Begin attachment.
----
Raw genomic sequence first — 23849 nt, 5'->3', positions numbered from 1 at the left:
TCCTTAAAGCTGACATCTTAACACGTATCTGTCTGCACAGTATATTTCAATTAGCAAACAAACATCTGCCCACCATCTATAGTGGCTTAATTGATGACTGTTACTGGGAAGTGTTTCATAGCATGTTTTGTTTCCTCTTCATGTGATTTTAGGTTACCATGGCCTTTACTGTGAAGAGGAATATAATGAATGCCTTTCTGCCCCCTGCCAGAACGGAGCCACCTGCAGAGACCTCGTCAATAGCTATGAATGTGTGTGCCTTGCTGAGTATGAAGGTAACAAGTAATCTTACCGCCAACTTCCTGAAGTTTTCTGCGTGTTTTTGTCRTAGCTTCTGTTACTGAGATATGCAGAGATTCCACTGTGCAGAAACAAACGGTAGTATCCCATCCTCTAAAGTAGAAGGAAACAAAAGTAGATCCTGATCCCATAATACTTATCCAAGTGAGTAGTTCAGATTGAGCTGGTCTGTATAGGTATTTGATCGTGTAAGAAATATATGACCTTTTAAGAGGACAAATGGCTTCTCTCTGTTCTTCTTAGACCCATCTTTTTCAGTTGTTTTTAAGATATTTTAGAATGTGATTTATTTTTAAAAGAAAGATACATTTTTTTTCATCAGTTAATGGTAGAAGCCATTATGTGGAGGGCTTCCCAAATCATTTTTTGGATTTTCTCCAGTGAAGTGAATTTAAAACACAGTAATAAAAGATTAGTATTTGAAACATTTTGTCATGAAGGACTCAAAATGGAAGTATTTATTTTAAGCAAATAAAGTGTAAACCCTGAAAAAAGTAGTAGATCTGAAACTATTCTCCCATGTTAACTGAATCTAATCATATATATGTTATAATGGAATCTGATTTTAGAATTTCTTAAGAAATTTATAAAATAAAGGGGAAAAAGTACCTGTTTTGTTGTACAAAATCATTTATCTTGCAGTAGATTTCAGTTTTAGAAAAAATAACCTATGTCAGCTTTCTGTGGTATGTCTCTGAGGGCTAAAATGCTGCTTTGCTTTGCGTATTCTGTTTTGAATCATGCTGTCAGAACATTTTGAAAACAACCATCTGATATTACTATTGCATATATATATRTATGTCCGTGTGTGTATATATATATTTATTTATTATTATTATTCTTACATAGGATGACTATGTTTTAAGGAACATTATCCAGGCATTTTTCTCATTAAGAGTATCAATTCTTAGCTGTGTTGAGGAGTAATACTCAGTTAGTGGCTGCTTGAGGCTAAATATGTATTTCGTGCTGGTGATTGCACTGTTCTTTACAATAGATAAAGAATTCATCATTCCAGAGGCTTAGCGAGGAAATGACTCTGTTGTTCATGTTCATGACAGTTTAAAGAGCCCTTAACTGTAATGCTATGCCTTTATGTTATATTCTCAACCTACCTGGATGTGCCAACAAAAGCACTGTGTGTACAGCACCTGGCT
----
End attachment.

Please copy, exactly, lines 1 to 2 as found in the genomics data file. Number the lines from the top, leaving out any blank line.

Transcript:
Raw genomic sequence first — 23849 nt, 5'->3', positions numbered from 1 at the left:
TCCTTAAAGCTGACATCTTAACACGTATCTGTCTGCACAGTATATTTCAATTAGCAAACAAACATCTGCCCACCATCTATAGTGGCTTAATTGATGACTGTTACTGGGAAGTGTTTCATAGCATGTTTTGTTTCCTCTTCATGTGATTTTAGGTTACCATGGCCTTTACTGTGAAGAGGAATATAATGAATGCCTTTCTGCCCCCTGCCAGAACGGAGCCACCTGCAGAGACCTCGTCAATAGCTATGAATGTGTGTGCCTTGCTGAGTATGAAGGTAACAAGTAATCTTACCGCCAACTTCCTGAAGTTTTCTGCGTGTTTTTGTCRTAGCTTCTGTTACTGAGATATGCAGAGATTCCACTGTGCAGAAACAAACGGTAGTATCCCATCCTCTAAAGTAGAAGGAAACAAAAGTAGATCCTGATCCCATAATACTTATCCAAGTGAGTAGTTCAGATTGAGCTGGTCTGTATAGGTATTTGATCGTGTAAGAAATATATGACCTTTTAAGAGGACAAATGGCTTCTCTCTGTTCTTCTTAGACCCATCTTTTTCAGTTGTTTTTAAGATATTTTAGAATGTGATTTATTTTTAAAAGAAAGATACATTTTTTTTCATCAGTTAATGGTAGAAGCCATTATGTGGAGGGCTTCCCAAATCATTTTTTGGATTTTCTCCAGTGAAGTGAATTTAAAACACAGTAATAAAAGATTAGTATTTGAAACATTTTGTCATGAAGGACTCAAAATGGAAGTATTTATTTTAAGCAAATAAAGTGTAAACCCTGAAAAAAGTAGTAGATCTGAAACTATTCTCCCATGTTAACTGAATCTAATCATATATATGTTATAATGGAATCTGATTTTAGAATTTCTTAAGAAATTTATAAAATAAAGGGGAAAAAGTACCTGTTTTGTTGTACAAAATCATTTATCTTGCAGTAGATTTCAGTTTTAGAAAAAATAACCTATGTCAGCTTTCTGTGGTATGTCTCTGAGGGCTAAAATGCTGCTTTGCTTTGCGTATTCTGTTTTGAATCATGCTGTCAGAACATTTTGAAAACAACCATCTGATATTACTATTGCATATATATATRTATGTCCGTGTGTGTATATATATATTTATTTATTATTATTATTCTTACATAGGATGACTATGTTTTAAGGAACATTATCCAGGCATTTTTCTCATTAAGAGTATCAATTCTTAGCTGTGTTGAGGAGTAATACTCAGTTAGTGGCTGCTTGAGGCTAAATATGTATTTCGTGCTGGTGATTGCACTGTTCTTTACAATAGATAAAGAATTCATCATTCCAGAGGCTTAGCGAGGAAATGACTCTGTTGTTCATGTTCATGACAGTTTAAAGAGCCCTTAACTGTAATGCTATGCCTTTATGTTATATTCTCAACCTACCTGGATGTGCCAACAAAAGCACTGTGTGTACAGCACCTGGCT